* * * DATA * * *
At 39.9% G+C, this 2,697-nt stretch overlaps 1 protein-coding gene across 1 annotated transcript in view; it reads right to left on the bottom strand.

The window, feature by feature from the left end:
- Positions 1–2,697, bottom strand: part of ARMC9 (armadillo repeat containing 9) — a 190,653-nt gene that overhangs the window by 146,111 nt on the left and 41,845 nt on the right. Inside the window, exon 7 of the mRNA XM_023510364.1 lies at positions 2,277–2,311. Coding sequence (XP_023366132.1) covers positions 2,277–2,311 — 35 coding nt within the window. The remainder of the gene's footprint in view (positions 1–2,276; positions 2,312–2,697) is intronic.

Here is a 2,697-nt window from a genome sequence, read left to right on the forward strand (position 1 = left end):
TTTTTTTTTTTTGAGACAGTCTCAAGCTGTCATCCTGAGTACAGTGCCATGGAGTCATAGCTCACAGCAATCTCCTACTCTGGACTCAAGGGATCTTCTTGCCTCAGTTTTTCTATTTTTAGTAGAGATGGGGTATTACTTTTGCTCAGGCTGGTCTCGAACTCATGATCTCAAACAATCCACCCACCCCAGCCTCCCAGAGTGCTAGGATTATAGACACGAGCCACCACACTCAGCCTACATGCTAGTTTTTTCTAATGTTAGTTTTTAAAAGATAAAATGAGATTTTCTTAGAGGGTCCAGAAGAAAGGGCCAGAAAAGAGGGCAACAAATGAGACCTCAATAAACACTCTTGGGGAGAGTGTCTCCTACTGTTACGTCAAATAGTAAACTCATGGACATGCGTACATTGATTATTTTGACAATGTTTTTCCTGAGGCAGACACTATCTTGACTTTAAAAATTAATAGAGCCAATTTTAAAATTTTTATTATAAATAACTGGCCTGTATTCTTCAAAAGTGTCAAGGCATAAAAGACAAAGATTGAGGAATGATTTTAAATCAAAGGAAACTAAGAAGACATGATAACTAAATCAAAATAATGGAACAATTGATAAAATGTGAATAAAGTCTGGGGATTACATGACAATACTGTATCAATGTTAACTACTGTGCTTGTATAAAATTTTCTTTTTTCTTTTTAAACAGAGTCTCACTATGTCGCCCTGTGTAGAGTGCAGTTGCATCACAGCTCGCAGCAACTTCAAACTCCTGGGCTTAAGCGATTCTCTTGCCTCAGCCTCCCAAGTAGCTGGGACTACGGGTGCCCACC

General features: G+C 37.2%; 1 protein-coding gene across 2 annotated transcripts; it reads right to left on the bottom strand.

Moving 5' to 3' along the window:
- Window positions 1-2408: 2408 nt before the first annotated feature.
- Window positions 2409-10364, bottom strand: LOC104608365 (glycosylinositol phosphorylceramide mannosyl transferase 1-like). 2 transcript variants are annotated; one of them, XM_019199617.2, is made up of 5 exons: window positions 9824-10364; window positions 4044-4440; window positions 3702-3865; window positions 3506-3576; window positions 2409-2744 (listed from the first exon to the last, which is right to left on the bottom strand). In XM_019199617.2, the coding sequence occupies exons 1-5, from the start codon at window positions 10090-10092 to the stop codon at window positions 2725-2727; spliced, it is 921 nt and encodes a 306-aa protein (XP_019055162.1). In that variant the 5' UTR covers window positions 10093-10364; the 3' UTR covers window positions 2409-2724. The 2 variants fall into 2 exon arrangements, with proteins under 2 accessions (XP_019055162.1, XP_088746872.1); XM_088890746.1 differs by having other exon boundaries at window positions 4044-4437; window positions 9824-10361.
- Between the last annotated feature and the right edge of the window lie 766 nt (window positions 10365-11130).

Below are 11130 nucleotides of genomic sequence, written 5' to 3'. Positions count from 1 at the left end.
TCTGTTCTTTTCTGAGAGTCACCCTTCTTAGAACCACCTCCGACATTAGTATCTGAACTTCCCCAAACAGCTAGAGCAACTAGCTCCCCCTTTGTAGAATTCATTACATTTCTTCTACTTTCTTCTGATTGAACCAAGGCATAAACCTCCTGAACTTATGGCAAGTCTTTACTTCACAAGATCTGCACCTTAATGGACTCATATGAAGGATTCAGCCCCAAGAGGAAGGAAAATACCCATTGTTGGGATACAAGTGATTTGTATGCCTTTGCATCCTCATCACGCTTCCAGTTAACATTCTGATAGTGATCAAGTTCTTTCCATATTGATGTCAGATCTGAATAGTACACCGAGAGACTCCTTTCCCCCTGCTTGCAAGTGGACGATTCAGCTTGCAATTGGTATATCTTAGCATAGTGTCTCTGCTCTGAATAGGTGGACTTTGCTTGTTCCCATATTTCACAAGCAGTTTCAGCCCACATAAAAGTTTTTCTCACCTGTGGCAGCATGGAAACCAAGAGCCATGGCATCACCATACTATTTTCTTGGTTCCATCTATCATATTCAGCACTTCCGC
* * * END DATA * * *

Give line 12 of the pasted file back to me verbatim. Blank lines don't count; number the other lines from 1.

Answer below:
TCTGTTCTTTTCTGAGAGTCACCCTTCTTAGAACCACCTCCGACATTAGTATCTGAACTTCCCCAAACAGCTAGAGCAACTAGCTCCCCCTTTGTAGAATTCATTACATTTCTTCTACTTTCTTCTGATTGAACCAAGGCATAAACCTCCTGAACTTATGGCAAGTCTTTACTTCACAAGATCTGCACCTTAATGGACTCATATGAAGGATTCAGCCCCAAGAGGAAGGAAAATACCCATTGTTGGGATACAAGTGATTTGTATGCCTTTGCATCCTCATCACGCTTCCAGTTAACATTCTGATAGTGATCAAGTTCTTTCCATATTGATGTCAGATCTGAATAGTACACCGAGAGACTCCTTTCCCCCTGCTTGCAAGTGGACGATTCAGCTTGCAATTGGTATATCTTAGCATAGTGTCTCTGCTCTGAATAGGTGGACTTTGCTTGTTCCCATATTTCACAAGCAGTTTCAGCCCACATAAAAGTTTTTCTCACCTGTGGCAGCATGGAAACCAAGAGCCATGGCATCACCATACTATTTTCTTGGTTCCATCTATCATATTCAGCACTTCCGC